Tension And Why related people count It Important to use in Screen Printing Polyester Mesh: The tension of your mesh is how tightly it is stretched across your frame. Having had tension on your mesh is important during the printing processes for registration, ink transfers, ink deposits, speed and consistencies. Tension is measured in a measurement unit called a Newton. Most manual screens have a tension somewhere between 15 to 20 Newtons, typically in the 20 Newton range when they are new. As your screen is used, exposed and printed with it begins to lose tension. Though an average stretched frame can withstand thousands of print impressions, every print affects the tension’s integrity. After 4500 to 5000 prints, your screen might have dropped from 20 Newtons down to 13 or 14 Newtons. For optimum manual printing you should not print with screens under 14 or 15 Newtons.
How Do You have taken a Measure of Tension: A Newton meter measures the bi-directional tension of your screen mesh. They are an important, but expensive tool to have in your shop. You don’t have to have a Newton meter starting out. However, as you progresses and accumulate more screens and start printing higher detailed work a tension meter is something you definitely investing in.
High Tension versus Low Tension: Most manual frames and standard mesh print around 18 Newtons, which exerts about 350-400 lbs. of total mesh force to work with to try and transfers the ink. A Newman Roller Frame with Roller Mesh at 50 Newtons is giving you approximately 1,500 pounds of total mesh force to work with to make the ink transfers properly thru screen. It is the force of the mesh that is doing the work for the printer or working against the printer if the mesh force is too low.
High tension enables you to expose Higher Details and transfers maximum ink coverage to the substrate. High tension equals Better Registration because the mesh movement is minimized and the off contact needed is minimal. High tension increases Print Speed because the mesh force helps the squeegee transfer ink and the minimal off contact means the squeegee doesn’t have to press as hard while printing. This enables the squeegee to move faster, which increases production speed tremendously.
Choosing the Right Tension: The tension or tightness of your screen mesh is very important to the quality of image you can produce while printing. As your screens become old they can lose tension. By dropping below the proper tension (15-20 Newtons) your screen will not release properly, causing a less than desirable image.
As the mesh loses tension the fabric begins to distort, making the resolution of the mesh to become unsuitable for use. You can tear out the mesh when it becomes un-usable and re-stretched with new mesh with the proper tools. As your business grows you might wants to investing in a tension meter so you can closely monitor your screen tension.
Do you know much about on your Screen Print “Hand” : In a few words, Mesh Equals to Hand. Hand is the feel of the printed surface on the garment. The less you feel the print is called soft the more is hard. Soft hand being better. Specially, Women are like that.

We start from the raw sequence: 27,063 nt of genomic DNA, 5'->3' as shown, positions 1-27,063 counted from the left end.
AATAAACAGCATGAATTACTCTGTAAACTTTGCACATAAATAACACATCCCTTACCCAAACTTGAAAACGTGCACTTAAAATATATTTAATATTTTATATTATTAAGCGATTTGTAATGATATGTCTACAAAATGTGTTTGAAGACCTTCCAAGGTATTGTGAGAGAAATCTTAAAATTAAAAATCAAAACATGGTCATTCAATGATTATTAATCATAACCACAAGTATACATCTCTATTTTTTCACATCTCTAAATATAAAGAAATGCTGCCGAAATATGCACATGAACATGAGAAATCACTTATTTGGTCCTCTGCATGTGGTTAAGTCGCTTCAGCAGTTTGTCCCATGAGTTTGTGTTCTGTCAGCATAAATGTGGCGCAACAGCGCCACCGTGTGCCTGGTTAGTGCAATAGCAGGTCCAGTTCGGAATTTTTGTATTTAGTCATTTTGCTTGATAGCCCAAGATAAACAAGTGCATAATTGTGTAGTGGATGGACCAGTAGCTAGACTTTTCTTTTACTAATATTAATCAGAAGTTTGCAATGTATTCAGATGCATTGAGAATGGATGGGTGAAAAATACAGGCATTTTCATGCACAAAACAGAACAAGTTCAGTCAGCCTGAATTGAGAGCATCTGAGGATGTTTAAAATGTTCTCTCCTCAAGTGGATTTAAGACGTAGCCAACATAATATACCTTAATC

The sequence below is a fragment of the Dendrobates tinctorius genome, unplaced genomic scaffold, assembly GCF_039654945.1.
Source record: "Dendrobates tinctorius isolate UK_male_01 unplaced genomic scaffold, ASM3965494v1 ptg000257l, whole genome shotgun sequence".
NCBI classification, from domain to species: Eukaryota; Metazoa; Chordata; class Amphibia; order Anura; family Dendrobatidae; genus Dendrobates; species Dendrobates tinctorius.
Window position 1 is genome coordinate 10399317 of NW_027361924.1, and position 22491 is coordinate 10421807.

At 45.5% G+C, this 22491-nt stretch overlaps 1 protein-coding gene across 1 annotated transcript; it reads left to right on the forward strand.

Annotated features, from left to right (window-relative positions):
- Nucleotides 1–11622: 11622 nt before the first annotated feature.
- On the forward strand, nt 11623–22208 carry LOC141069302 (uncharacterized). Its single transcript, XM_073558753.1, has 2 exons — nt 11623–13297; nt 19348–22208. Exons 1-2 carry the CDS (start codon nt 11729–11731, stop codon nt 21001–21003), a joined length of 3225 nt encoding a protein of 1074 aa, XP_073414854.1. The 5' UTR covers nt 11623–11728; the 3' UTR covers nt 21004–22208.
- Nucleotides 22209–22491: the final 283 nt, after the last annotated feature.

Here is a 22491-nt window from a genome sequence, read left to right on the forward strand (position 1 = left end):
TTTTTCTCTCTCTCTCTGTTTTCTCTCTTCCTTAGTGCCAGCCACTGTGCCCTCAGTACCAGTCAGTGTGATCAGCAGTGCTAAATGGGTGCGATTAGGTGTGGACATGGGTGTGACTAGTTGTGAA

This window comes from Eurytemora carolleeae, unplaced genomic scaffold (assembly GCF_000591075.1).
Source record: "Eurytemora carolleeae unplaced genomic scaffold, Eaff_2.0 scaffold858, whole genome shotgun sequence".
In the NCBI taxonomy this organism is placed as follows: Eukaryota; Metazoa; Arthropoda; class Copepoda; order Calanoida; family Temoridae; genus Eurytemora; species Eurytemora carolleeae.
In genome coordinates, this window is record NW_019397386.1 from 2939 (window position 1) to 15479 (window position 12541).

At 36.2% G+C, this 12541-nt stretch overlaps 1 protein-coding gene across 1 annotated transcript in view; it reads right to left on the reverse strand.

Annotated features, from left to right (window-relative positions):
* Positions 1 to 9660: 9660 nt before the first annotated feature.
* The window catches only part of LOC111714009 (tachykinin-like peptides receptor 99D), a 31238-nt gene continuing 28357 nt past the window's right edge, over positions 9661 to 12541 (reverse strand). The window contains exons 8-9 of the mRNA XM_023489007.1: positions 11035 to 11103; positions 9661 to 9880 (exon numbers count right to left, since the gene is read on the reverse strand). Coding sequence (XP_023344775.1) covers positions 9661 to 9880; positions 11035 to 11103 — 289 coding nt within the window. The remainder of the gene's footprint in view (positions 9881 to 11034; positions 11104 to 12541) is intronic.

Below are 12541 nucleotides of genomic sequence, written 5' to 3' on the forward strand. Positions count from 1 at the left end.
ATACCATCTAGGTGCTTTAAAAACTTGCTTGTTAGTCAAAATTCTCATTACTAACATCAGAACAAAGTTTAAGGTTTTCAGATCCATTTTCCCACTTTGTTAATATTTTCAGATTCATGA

The hand is determined by mesh count, mesh tension and ink viscosity.
The higher the mesh counts the less ink lay down. You can also modify the viscosity of the ink, by reducing it to create a softer hand. One thing to keep in mind however is that by changing the ink and or going with a higher mesh count in order to screen printing, you will also sacrifice color saturation.
Keep note on Under-Exposure Variables, Under-exposure indicators:
A) Squeegee side of screen feels slimy; This is a sure sign the screen is underexposed. The slime is actually unexposed emulsion. If it is not completely rinsed off, it can dry in the image areas and block the ink. This is called “scum”.
B) Stencil peeling away from mesh; particularly with capillary film. Stencil exposure occurs progressively from the substrate side into the squeegee side. Underexposing the stencil leaves the emulsion on the squeegee side of the mesh soft where it’s literally washed away during development. If enough of this emulsion is washed away, the direct emulsion can actually peel away from the mesh. With capillary film, the fragile interface of stencil to thread can be quickly compromised when the stencil is not fully hardened.
C) Stencil pinholes; If you see scrutiny a lot of them during washout, underexposure is the leading cause.
D) Halftone dots easily rinse off the mesh; Most dots should remain attached to the mesh during washout, when the correct mesh count is matched to line count on printing.
E) Sawtoothing- irregular edge definition; This is caused by too much emulsion washing away due to the softened emulsion Pls cross check that your film is dark enough and that your exposure time is long enough. An exposure calculator will help to determine the appropriate time necessary.
Have You been an Idea What Line Screen And Mesh Count Should be Used: It’s very important not only to choose a proper line screen for your art file to capture details, but it’s equally important to choose a proper mesh count that works with your line screen to best fit to your printing works.
Resolve / Remedy : Here is an accepted formula for determining the correct mesh count. Multiply your line screen by a factor of 5. Take the equal or next ( higher ) closest mesh count ( i.e., Line screens of 45 x 5 = 225 so choose a 230 mesh or higher which are available in current market ).
Mesh to line screen formula is in reverse 230 mesh divided by 5 = 46 ( line screen ). 46 representing the “highest ( means finest )” line screen count that should be applied to a 230 mesh.